For its October issue—the “First Annual Figure Flattery” issue—Glamour put America Ferrera, star of ABC’s Ugly Betty, on its cover. For Jezebel, Gawker Media’s “girlie blog,” it was bit too much “figure flattery.” The site ran a post under the headline “Photoshop of Horrors” juxtaposing Glamour’s cover with a photo of Ferrera at the Emmy Awards the same week the magazine hit newsstands. (The apparent slimming recalled a similar incident in which CBS’s in-house magazine trimmed Katie Couric by about three sizes.)
A Glamour spokesperson denies any such trimming. “America was shot for the cover in June, and as she says in the article, she’s a size 6/8. There was no slimming done to the cover.”
Photoshop manipulation on magazine covers is nothing new. George Karabotsos, design director at Men’s Health, points to a 1952 National Geographic cover that moved the Pyramids closer together. But recently the practice has teetered into dangerous territory, with Glamour’s Ferrera and Men’s Fitness’ blatant enlargement of Andy Roddick’s biceps—which Roddick himself exposed as fake on his blog (“little did I know I have 22 inch guns and a disappearing birth mark on my right arm … whoever did this has mad skills”) and led to the resignation of the magazine’s designer—as the most egregious examples.
Roddick isn’t the only victim to cry foul. Kate Winslet, after seeing herself on the cover of a British GQ: “I don’t look like that, nor do I desire to look like that.”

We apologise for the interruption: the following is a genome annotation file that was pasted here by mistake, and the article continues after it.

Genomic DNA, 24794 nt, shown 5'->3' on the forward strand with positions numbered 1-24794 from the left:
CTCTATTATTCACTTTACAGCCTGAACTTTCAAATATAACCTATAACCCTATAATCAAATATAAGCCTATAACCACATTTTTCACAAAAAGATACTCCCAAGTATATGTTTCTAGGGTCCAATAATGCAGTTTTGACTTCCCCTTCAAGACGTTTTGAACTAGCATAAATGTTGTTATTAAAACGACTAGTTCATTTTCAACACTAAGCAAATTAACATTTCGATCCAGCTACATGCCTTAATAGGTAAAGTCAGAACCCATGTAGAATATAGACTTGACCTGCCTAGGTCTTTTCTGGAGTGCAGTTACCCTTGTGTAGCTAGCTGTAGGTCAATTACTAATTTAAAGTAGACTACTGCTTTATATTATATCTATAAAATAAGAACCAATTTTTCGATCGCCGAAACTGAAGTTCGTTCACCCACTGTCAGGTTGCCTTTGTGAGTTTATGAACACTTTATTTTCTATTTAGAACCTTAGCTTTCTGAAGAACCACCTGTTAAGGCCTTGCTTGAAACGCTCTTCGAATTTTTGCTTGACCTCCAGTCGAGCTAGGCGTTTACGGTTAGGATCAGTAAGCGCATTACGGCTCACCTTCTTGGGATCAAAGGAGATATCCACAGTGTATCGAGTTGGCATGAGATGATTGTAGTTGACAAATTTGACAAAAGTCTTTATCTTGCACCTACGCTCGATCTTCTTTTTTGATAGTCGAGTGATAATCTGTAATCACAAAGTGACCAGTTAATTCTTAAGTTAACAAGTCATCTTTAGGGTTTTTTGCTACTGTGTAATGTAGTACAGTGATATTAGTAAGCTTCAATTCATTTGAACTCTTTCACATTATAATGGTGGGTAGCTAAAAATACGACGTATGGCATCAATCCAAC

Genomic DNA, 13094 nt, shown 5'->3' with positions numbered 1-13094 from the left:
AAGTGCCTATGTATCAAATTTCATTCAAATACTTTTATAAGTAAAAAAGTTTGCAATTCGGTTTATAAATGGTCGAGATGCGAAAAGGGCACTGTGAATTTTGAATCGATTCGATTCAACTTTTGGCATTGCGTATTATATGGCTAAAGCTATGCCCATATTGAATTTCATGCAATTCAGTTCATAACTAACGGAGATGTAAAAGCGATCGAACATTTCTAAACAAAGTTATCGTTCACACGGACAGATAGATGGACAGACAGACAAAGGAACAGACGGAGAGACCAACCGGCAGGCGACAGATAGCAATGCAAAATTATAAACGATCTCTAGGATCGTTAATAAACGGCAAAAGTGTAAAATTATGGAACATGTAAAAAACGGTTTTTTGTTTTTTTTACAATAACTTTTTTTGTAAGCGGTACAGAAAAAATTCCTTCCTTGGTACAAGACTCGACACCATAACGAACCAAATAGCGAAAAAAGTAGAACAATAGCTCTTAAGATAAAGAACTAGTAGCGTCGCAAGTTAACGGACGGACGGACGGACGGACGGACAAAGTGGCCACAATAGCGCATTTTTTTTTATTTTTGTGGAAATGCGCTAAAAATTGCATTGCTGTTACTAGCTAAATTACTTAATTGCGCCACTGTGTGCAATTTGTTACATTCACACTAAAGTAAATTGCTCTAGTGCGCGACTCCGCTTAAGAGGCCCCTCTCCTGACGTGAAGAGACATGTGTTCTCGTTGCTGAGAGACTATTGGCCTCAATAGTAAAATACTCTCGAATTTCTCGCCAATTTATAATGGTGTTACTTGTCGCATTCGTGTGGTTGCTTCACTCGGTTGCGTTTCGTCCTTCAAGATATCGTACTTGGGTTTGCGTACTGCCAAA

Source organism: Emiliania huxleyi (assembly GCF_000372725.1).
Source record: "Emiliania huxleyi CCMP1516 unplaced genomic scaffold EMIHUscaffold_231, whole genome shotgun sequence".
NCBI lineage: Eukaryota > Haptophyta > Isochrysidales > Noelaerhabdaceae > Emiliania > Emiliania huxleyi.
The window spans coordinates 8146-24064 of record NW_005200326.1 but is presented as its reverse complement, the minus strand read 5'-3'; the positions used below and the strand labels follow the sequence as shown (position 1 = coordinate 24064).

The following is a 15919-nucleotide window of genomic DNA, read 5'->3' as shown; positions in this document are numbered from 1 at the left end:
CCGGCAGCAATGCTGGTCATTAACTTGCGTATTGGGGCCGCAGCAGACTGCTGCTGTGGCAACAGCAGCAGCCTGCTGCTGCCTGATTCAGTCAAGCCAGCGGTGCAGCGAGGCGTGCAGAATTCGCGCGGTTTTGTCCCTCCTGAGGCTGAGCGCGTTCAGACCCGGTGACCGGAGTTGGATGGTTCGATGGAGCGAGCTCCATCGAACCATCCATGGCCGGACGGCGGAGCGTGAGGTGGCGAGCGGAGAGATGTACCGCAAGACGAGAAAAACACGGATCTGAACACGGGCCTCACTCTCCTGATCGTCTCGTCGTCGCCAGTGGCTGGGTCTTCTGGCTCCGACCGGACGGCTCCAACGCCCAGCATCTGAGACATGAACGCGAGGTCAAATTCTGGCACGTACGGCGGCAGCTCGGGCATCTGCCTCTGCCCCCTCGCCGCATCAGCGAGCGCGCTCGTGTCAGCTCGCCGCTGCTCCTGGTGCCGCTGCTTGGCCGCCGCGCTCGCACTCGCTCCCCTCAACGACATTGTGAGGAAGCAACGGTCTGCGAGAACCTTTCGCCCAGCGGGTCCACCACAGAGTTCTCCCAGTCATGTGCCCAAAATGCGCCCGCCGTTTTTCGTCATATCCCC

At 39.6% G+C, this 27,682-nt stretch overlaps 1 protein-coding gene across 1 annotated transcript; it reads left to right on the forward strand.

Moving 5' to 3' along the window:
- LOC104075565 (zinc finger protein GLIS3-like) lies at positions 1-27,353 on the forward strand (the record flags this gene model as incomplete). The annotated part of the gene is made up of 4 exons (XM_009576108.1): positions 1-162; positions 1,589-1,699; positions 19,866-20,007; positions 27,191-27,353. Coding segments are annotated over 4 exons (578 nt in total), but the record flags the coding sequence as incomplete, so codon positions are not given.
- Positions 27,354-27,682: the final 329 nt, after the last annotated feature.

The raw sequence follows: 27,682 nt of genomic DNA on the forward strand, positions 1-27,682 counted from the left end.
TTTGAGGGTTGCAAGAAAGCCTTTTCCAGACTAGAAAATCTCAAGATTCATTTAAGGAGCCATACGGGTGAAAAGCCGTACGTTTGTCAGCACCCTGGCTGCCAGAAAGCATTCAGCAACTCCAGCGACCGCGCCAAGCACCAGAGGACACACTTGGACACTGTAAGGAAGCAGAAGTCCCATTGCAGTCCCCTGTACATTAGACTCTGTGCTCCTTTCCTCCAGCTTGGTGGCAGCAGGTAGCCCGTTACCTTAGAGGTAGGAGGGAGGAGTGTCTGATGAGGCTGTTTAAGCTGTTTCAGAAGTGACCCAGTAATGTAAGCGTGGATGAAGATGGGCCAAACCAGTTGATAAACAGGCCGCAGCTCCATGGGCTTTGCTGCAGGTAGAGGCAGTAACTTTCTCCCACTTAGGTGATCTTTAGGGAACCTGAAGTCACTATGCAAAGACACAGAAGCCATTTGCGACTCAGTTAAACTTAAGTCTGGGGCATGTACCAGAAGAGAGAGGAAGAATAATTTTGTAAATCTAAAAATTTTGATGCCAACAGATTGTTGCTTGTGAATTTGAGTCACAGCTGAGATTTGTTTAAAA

Sometimes it’s not the body that is manipulated. In May, In Touch touched up Angelina Jolie’s veiny arm for its cover. Editor Richard Spencer was unapologetic: "You’re right, we softened those veins. The arm was very, very veiny … I think they can forgive it for the cover — unless it is a story specifically about their body. This was about her plans to expand her family."
But what about making your cover photo fit the story? In June, Star magazine used a photo of Jennifer Aniston carrying what appeared to be a manuscript for a cover story on the actress’ alleged “$5 Million Tell-All!” One problem: the manuscript was actually an art catalog.
Indeed, cover manipulation has become so widespread, says Karabotsos, that some magazines even include a budget line for retouching.
How Much is Too Much?
“Retouching should be like wearing light makeup, not to the point where you can’t recognize the girl anymore,” says Self art director Petra Kobayashi. “We retouch to make the models look bigger, healthier.”
Karabotsos agrees. “We look for the ideal celeb or model for our magazine—a regular guy to have a beer with. He can’t be too perfect, too retouched,” says Karabotsos. “A reader could think, ‘If the cover’s not real, maybe the info in the magazine isn’t that real.”
This is especially true with news magazines, says Karabatsis. Both Newsweek—which plopped Martha Stewart’s head on a different body for its “Martha’s Last Laugh” cover—and Time—which caused a literal outcry after placing a tear on Ronald Reagan in March—faced criticism for publishing manipulated covers.
The National Press Photographers Association called Newsweek’s treatment of Martha a “major ethical breach.”
“You’re a news organization,” says Karabotsos, noting that Newsweek has since changed their approach by disclosing photo illustrations like Martha’s on the cover.
But even transparency doesn’t translate to trust, Karabotsos says. “We go to magazines to bring us the world. They’re bringing us a modified world that doesn’t exist? Can we trust them?”
“You have to think,” adds Kobayashi, “Where does reality start?”